Android implementation

I love it when a plan comes together!

Note Update Incident

Optimizations and Tweaks

Given that our events are very thin (only an ID and an event type) the app doesn’t know if the incoming events are even applicable to what’s being displayed. We certainly don’t want to make a GET call to the server for every event, so to that end, we made several optimizations.

  1. API calls are only made then the UI is displaying the Incident Details or Open Incidents list.
  2. If an event comes in for "type": "created", it’s ignored on the Incident Details screen. For Open Incidents, we have to retrieve the incident, unless for some reason we already have it in the list due to a delay in processing.
  3. If an event comes in for "type": "updated", it’s always processed on the Incident Details screen. But for Open Incidents, we do not have to retrieve the incident, unless we are currently displaying it in Incident Details, or we currently have it in any of the lists in Open Incidents (e.g. Mine/My Teams/All).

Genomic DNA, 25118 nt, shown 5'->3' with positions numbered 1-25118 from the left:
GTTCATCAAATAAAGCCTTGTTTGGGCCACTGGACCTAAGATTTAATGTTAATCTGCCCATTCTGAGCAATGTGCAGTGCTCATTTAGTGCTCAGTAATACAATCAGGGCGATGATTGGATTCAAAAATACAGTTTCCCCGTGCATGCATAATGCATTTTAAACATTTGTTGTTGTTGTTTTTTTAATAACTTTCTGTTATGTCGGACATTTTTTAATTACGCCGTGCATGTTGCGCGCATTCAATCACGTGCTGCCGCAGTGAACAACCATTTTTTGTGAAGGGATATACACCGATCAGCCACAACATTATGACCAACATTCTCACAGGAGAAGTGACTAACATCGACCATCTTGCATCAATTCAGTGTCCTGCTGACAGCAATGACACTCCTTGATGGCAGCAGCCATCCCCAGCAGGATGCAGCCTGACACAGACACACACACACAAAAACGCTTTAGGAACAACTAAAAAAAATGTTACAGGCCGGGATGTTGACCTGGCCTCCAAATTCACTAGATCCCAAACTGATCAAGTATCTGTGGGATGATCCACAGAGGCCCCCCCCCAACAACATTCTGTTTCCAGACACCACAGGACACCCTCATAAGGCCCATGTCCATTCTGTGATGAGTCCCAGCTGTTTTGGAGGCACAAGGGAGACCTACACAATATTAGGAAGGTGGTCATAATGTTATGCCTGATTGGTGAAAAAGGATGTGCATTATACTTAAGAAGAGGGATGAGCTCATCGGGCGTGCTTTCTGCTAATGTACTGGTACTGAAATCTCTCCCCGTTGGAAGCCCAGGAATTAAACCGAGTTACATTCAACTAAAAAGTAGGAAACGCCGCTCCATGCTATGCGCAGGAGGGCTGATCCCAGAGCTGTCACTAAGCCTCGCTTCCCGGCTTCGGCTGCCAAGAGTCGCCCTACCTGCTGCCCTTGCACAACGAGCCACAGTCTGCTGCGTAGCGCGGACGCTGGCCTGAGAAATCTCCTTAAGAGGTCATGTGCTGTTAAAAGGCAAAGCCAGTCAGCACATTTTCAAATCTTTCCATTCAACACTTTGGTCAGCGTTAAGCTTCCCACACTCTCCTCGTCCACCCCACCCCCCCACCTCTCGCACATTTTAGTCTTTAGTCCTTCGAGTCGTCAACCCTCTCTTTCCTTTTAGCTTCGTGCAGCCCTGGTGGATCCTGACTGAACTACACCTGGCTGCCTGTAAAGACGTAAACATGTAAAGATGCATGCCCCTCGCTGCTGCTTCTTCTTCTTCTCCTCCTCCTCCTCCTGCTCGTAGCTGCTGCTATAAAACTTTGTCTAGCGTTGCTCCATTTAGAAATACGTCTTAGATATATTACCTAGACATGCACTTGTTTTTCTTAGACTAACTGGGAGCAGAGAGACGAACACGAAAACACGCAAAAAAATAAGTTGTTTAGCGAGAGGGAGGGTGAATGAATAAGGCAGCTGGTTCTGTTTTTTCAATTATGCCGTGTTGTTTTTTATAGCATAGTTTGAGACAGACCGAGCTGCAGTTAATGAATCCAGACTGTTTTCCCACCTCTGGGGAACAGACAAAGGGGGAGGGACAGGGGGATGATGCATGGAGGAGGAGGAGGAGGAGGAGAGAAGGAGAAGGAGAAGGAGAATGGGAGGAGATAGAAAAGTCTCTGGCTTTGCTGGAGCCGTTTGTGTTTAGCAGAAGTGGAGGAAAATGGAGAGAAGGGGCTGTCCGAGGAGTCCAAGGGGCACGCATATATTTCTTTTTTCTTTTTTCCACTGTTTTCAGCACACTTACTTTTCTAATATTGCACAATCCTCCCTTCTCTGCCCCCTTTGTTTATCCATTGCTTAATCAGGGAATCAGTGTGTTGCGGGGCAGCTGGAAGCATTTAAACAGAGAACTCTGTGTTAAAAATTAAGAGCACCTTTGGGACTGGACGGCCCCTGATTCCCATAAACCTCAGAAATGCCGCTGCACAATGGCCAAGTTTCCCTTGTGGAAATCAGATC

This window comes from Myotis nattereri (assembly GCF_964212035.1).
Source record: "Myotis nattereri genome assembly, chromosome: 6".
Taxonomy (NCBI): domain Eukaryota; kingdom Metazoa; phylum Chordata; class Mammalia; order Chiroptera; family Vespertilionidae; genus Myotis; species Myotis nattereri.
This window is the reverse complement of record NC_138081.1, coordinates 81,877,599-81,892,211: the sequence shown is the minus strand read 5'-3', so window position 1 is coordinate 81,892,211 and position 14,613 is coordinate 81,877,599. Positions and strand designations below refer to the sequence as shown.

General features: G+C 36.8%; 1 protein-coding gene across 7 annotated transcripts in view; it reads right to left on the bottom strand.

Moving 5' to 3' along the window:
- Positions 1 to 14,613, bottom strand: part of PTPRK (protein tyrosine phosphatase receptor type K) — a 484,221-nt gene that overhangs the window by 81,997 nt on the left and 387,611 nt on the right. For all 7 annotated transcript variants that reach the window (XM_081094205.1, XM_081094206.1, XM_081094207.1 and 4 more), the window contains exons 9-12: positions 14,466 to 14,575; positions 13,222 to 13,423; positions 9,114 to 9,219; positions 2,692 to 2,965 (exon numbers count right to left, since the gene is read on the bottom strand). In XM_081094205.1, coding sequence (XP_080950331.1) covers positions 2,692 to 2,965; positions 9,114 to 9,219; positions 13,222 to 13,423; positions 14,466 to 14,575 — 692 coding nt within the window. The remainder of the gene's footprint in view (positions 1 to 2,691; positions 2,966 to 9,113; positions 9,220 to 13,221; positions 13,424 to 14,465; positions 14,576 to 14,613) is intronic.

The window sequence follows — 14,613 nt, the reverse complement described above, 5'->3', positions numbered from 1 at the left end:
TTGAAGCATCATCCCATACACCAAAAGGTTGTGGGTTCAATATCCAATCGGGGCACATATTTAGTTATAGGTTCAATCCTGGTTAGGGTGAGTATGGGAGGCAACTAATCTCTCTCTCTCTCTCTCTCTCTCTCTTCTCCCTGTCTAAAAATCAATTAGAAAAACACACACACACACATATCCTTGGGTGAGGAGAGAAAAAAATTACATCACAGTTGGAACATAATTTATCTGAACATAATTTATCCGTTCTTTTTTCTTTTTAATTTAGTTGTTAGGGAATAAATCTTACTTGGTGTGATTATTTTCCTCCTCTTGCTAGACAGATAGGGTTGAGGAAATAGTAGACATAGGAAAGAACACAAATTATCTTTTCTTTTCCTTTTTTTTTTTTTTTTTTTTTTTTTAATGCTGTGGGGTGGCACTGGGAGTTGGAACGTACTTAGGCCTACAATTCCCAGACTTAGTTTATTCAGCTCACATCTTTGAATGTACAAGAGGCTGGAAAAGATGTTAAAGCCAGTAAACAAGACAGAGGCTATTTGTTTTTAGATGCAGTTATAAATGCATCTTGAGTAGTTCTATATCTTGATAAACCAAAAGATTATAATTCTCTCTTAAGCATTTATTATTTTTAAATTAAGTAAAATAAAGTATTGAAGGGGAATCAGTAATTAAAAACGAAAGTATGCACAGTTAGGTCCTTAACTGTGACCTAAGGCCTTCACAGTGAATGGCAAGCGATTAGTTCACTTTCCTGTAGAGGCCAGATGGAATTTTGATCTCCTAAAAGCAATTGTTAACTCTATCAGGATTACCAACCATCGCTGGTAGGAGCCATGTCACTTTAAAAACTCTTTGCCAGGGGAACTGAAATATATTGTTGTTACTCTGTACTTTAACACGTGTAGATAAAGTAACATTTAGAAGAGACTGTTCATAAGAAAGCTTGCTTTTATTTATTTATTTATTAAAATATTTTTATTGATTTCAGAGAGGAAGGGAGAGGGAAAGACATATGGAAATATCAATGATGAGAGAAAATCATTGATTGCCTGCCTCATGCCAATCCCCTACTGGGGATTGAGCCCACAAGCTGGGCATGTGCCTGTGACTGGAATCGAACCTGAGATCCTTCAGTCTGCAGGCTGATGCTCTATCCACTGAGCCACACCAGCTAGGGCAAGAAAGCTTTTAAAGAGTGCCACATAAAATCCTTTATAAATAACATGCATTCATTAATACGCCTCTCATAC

4. The Android app normally pops up a dialog when the app is in the foreground and a push notification arrives for one or more incidents. If Live Updating is enabled and you’re looking at that particular incident (or a list with that incident in it) we suppress the dialog… it’s just getting in your way, and chances are you already got the live update a few seconds before the notification.

Measuring Success

PagerDuty is a data-driven organization, and we don’t claim success without the numbers to back it up.

To begin with, months before we GA’d the feature, we began tracking analytics each time the Open Incidents or Incident Details views were pulled down to refresh. As we built the feature, we tracked every time a live update event caused it to automatically refresh.

The hypothesis is that as time goes on – and with a bit of prompting from our empty-state tips – users will realize they don’t have to pull-to-refresh anymore, and we will see a drop in the percentage of users who do so. We naturally expect to see a rise in automatic refresh events as it’s going to happen whether users expect it or not.


During this project we encountered significant technical challenges in delivering the data to the device in a data-efficient and timely way. Further, we also encountered unexpected rough edges in terms of presenting the data to users in the way that feels natural. Often we made changes in the days following sprint reviews. What is emerging through all of this refinement is a slick enhancement to a product that works the way a responder needs it to.